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Home / Screening topics / Breast cancer / Breast self-examination (BSE)

  BREAST CANCER / BREAST SELF-EXAMINATION (BSE)

Breast self-Examination (BSE) is a routine examination that should be carried out at the same time each month to physically check for any lumps or other changes. It entails two important components, i.e. looking and feeling. With this method, women should learn what is normal for them, so that they can recognise any changes immediately.
Though scientists have concluded that breast self examination is not an effective method of reducing mortality from breast cancer and the vast majority of changes found during breast self-examination are not cancerous, in many countries it may be the only alternative and women should be encouraged to be aware of what is normal breast and recognize changes in their breast, size, shape, skin and nipples as soon as possible by self-examination once in a month or two basis. Most of the breast lumps are detected when women take bath.
W.H.O says that National Cancer Control programmes should not recommend mass screening by breast self-examination and physical examinations of the breast. Rather, programmes should encourage breast awareness and early diagnosis of breast cancer, especially for women aged 40-69 years attending primary health care centres or hospitals for other reasons, by offering them clinical breast examinations.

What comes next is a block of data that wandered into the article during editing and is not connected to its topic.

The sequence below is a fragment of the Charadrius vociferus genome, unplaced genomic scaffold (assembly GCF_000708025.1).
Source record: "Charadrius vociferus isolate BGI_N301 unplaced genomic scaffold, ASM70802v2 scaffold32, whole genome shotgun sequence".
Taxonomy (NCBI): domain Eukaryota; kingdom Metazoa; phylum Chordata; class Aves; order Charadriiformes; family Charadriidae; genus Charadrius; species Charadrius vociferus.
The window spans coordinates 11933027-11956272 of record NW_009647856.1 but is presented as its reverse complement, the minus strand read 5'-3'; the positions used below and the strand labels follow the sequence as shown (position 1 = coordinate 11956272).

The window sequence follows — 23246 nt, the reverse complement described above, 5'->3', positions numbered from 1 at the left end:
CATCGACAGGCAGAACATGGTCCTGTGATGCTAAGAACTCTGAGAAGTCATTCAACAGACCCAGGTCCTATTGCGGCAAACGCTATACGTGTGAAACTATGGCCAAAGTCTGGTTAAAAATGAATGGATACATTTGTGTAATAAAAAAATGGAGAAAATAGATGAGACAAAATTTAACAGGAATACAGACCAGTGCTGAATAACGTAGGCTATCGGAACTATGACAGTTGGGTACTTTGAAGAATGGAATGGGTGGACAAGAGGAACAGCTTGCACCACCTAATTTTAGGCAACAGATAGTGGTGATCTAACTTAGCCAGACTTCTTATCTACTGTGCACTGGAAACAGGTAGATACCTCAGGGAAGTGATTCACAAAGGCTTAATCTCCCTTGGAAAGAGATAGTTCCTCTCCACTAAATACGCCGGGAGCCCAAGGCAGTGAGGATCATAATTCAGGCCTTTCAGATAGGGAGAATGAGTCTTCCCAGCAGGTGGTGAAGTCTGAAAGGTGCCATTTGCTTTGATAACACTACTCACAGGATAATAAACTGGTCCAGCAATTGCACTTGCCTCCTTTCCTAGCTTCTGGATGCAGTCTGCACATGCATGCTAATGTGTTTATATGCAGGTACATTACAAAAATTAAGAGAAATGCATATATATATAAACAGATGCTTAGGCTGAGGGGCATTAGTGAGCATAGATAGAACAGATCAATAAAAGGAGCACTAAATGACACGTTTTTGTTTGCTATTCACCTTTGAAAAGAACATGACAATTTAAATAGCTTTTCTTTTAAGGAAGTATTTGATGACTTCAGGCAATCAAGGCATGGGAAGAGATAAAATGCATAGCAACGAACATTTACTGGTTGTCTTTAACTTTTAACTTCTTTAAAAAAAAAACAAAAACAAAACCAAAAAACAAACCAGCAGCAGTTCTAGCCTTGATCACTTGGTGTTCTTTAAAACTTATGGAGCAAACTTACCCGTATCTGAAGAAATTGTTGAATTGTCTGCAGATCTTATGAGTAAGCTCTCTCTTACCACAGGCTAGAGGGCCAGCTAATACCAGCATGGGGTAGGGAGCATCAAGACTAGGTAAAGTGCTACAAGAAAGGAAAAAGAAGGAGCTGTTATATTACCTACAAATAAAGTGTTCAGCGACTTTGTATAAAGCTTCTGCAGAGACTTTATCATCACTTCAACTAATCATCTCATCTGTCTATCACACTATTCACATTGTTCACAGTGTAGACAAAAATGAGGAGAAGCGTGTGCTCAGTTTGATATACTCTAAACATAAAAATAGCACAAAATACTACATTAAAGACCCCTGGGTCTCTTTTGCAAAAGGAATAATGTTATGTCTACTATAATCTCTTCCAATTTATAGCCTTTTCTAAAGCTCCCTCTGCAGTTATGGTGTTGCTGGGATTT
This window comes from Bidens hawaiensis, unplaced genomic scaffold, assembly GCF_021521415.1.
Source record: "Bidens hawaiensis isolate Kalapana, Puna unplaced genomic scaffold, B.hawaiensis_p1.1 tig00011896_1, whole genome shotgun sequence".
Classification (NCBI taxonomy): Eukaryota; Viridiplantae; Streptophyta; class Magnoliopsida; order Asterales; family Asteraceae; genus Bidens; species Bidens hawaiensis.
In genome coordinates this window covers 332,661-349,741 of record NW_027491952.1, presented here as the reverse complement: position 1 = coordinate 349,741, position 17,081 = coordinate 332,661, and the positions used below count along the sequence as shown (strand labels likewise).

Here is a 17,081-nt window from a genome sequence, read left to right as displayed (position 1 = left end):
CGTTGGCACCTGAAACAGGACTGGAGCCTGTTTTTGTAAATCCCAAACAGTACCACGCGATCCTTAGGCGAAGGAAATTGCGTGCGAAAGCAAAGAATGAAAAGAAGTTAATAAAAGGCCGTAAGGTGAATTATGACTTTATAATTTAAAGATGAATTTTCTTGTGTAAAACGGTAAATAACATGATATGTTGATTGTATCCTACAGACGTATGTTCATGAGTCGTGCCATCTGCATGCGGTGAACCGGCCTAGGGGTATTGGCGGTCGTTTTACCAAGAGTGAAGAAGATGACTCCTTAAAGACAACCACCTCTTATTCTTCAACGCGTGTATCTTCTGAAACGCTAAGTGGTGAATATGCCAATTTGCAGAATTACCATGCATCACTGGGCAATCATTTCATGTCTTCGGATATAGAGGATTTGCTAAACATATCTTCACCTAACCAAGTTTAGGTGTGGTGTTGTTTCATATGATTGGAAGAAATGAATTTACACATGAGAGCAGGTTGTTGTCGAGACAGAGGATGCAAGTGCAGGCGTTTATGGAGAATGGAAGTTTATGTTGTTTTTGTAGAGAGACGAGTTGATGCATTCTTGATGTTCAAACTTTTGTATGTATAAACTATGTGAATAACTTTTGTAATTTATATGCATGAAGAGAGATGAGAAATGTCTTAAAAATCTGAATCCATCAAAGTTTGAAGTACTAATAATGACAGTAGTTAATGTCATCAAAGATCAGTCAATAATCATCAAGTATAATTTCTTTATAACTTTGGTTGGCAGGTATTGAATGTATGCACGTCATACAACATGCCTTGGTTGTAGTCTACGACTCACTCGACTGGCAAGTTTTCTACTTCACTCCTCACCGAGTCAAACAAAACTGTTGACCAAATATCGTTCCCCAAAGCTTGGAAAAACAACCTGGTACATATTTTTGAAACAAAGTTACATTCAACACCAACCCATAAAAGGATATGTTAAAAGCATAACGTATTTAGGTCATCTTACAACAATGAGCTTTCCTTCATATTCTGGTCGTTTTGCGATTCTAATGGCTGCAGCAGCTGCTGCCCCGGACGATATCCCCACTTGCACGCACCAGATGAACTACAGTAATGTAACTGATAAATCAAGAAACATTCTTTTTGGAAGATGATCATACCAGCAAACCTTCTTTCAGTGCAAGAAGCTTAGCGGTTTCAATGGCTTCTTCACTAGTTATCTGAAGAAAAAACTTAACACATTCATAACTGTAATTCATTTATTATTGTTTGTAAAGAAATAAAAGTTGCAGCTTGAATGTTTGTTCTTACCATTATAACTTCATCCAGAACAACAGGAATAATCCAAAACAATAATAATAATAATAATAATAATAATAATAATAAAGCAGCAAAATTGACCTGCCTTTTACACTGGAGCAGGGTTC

1. Position
One important component during breast examination is the position. Depending on whether looking at or feeling their breast, women should select different options. Use of a mirror and a proper light system facilitate detection of abnormalities. Breast self examination can be done either in the sitting or lying down position (dusting the hand with powder or using cream).
In this picture the subject has both arms folded down.
Both arms placed over your waist: Place your hands on your waist and press inward, and turn side to side to note any changes.
Both arms raised above head: Place your hands behind your head and press forward. Again, turn side to side an look for changes.
Slightly bending forward with arms over waist: Place your hands at your waist and bow toward the mirror, letting the breasts fall forward. Note any change in shape.
Woman in sitting position.
Lie flat on your back with a pillow or folded towel under the shoulder of the breast to be examined and use the opposite hand of the breast you would like to examined.

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Stand undressed in front of a mirror that is wide enough to watch your entire chest, with your arms relaxed by your sides.
2. Hand movements

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Use the pads of three middle fingers (pink areas) to examine every inch of your breast tissue. Move your fingers in small circular and regular movement to cover the entire breast, part by part. Do not lift your fingers from your breast between palpations. You can use powder,lotion or soap to help your fingers glide from one spot to the next.

If you have difficulty using or feeling with the finger pads of one of both hands, try using the thumb, the palm of your hand.
3. Palpation perimeter

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The examination area is bound by the line which extends down from the middle of the armpit to just beneath the breast, continues across the underside of the breast to the middle of the breast bone, then moves up and along the collar bone and back to the middle of the armpit (shaded area). Most breast cancers occur in the upper outer area of the breast.